- On Tuesday, NASCAR announced it picked Amazon Web Services as its preferred cloud for its largest cloud endeavor.
- NASCAR plans to use AWS to store its 500,000 hours of archived race car footage and use AWS's artificial intelligence capabilities to automatically tag the footage and make it searchable.
- NASCAR looked at other cloud providers on the marketplace, but it picked AWS because it said AWS was the "best in breed" when it came to innovation and a business relationship.
- Read more on the Business Insider homepage.
NASCAR has 500,000 hours of archived race car footage that goes back 57 years. But the computers storing this treasure trove of footage are as old and outdated as some of the cars in the races.
On Tuesday, NASCAR announced that it's moving the 18-petabyte video archive the cloud, and it picked Amazon Web Services as its go-to system.
Craig Neeb, executive vice president of innovation and development at NASCAR, says that the data centers that the company had been storing its footage archives on were "getting antiquated."
"We can invest in all new technology or look at who was the best in breed and most advanced to go in cloud technology," Neeb told Business Insider. "We decided cloud was a better choice for us."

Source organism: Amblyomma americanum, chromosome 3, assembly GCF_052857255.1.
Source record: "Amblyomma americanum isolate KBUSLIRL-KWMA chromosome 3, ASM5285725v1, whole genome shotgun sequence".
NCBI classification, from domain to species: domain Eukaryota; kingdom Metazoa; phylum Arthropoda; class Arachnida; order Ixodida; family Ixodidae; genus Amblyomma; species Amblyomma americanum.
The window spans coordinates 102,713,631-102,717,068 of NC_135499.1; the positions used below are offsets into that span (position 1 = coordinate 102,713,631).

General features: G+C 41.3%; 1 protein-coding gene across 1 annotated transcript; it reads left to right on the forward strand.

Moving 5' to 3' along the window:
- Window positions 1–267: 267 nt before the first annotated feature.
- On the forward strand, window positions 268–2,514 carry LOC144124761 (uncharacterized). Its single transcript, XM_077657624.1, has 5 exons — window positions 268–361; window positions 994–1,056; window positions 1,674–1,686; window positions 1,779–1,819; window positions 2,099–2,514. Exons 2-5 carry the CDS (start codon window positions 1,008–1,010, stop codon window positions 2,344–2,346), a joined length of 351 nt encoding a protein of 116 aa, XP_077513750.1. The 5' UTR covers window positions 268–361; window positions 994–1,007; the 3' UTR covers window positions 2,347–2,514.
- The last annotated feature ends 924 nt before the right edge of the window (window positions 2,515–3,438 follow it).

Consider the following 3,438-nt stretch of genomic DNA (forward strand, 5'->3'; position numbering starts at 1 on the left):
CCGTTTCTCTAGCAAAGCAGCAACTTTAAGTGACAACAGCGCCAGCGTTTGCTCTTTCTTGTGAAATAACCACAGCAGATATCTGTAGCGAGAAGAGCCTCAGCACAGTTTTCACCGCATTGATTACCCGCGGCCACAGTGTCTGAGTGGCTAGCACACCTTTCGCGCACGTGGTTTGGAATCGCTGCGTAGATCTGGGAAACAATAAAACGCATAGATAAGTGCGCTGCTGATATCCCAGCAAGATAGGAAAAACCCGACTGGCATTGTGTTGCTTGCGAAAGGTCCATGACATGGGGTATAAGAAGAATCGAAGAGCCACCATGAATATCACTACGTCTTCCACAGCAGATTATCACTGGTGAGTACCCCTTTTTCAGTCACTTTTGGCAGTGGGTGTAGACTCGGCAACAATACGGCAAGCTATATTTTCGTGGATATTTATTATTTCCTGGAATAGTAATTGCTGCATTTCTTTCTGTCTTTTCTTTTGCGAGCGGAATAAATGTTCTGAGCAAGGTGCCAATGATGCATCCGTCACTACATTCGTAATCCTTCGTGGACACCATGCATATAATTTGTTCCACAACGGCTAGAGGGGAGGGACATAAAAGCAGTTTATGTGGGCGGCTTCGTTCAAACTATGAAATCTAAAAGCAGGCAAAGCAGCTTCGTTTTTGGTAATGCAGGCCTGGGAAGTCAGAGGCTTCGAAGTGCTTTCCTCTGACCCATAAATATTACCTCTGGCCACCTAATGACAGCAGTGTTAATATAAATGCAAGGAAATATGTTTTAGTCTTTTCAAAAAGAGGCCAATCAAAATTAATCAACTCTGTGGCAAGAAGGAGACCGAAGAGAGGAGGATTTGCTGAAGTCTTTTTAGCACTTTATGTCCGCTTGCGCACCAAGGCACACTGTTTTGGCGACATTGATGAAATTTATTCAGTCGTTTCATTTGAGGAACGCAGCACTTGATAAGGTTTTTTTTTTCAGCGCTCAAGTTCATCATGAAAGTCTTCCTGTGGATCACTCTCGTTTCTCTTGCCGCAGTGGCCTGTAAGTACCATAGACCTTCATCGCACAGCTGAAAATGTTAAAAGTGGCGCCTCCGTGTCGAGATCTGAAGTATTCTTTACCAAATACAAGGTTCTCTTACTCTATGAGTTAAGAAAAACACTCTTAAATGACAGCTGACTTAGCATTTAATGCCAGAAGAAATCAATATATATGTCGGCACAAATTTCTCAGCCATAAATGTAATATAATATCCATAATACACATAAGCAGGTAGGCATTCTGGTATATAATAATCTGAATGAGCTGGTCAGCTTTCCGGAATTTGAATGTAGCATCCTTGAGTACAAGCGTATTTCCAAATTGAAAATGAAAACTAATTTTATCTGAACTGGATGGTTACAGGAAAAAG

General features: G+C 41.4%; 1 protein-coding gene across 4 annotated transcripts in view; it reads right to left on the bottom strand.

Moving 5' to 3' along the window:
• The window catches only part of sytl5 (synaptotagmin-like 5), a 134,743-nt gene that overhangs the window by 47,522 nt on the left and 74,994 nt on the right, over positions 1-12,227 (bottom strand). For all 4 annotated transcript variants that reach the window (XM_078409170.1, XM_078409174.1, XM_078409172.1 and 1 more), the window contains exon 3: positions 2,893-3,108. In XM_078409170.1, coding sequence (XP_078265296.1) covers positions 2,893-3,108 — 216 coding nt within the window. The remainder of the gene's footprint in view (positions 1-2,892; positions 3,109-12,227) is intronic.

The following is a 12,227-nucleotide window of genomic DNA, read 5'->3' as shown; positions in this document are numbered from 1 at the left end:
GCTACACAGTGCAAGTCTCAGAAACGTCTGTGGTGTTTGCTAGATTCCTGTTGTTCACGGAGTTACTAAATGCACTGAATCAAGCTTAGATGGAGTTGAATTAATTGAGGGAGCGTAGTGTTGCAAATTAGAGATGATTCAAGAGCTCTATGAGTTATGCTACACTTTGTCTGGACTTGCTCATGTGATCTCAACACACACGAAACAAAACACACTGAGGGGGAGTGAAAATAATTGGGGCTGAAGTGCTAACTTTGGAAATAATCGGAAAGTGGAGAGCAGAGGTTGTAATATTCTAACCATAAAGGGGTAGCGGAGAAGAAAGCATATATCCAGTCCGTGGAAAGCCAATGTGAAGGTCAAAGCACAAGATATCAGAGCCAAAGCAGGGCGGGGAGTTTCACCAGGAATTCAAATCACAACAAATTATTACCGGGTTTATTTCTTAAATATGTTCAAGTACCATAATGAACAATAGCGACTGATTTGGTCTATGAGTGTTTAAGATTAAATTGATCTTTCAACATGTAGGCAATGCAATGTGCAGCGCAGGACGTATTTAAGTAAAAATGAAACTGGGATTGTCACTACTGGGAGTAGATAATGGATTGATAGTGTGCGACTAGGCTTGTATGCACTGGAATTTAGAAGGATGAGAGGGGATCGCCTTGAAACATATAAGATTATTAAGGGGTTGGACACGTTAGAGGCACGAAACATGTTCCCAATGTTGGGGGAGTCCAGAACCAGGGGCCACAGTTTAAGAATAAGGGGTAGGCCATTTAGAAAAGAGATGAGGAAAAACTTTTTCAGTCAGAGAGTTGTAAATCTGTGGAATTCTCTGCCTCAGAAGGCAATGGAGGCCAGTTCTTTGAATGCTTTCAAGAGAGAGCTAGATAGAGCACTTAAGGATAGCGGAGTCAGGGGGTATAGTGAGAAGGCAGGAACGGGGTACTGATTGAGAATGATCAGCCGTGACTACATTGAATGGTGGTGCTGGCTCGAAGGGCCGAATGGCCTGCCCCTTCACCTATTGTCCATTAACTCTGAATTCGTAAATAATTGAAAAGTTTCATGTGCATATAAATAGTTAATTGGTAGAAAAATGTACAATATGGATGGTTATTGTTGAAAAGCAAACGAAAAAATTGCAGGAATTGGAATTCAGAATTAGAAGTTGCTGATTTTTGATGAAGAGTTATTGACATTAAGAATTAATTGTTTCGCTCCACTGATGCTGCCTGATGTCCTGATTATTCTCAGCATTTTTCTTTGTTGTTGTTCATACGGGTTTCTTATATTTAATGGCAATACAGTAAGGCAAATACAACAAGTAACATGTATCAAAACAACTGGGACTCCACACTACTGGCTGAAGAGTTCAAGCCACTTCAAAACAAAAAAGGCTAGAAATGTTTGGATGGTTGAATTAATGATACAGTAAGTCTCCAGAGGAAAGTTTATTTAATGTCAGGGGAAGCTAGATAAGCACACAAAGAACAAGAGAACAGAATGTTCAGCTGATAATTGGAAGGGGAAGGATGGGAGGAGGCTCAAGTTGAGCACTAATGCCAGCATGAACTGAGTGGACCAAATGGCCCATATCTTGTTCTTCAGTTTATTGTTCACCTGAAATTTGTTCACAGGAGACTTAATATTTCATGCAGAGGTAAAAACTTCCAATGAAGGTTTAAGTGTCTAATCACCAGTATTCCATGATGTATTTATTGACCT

Neeb says NASCAR looked into the other cloud players on the marketplace, but they decided to narrow it down to AWS. Part of it, Neeb says, was Amazon's "track record of innovation." It also sets the stage for future partnerships with Amazon.
"We felt that Amazon's interest in our business, the technology that came with it, and their continued growth and innovation made a lot of sense," Neeb said. "We're certainly very excited to have that relationship with Amazon."
It's not the first time that NASCAR is using cloud technology, but this is NASCAR's largest cloud endeavor, Neeb says.
How NASCAR will use Amazon's cloud
With AWS, NASCAR plans to store these archives on the cloud and use AWS's artificial intelligence tools to sort through and categorize the footage.
For example, NASCAR plans to start a video series on its site called This Moment in NASCAR History, which displays historical moments in NASCAR racing. This series will debut heading into the Monster Energy NASCAR Cup Series race at Michigan International Speedway on June 9.
Before, NASCAR needed employees to manually watch and tag videos. Now AWS can automatically analyze videos and tag information such as the driver, car, race, lap, time, and sponsors and make it easily searchable. It can also automatically add captioning and time stamps. NASCAR expects to save thousands of hours of manual search time a year.
When NASCAR wants to show its videos to broadcast stations or promoters, or post it to NASCAR's social media channels, Neeb says AWS will make it faster and easier for the company to search for and dig deeper into its video clips.
"We like being associated with best in breed," Neeb said. "Amazon is high on that list. It came down to business relationship, the value they were bringing to the business relationship. It felt best to work with Amazon."
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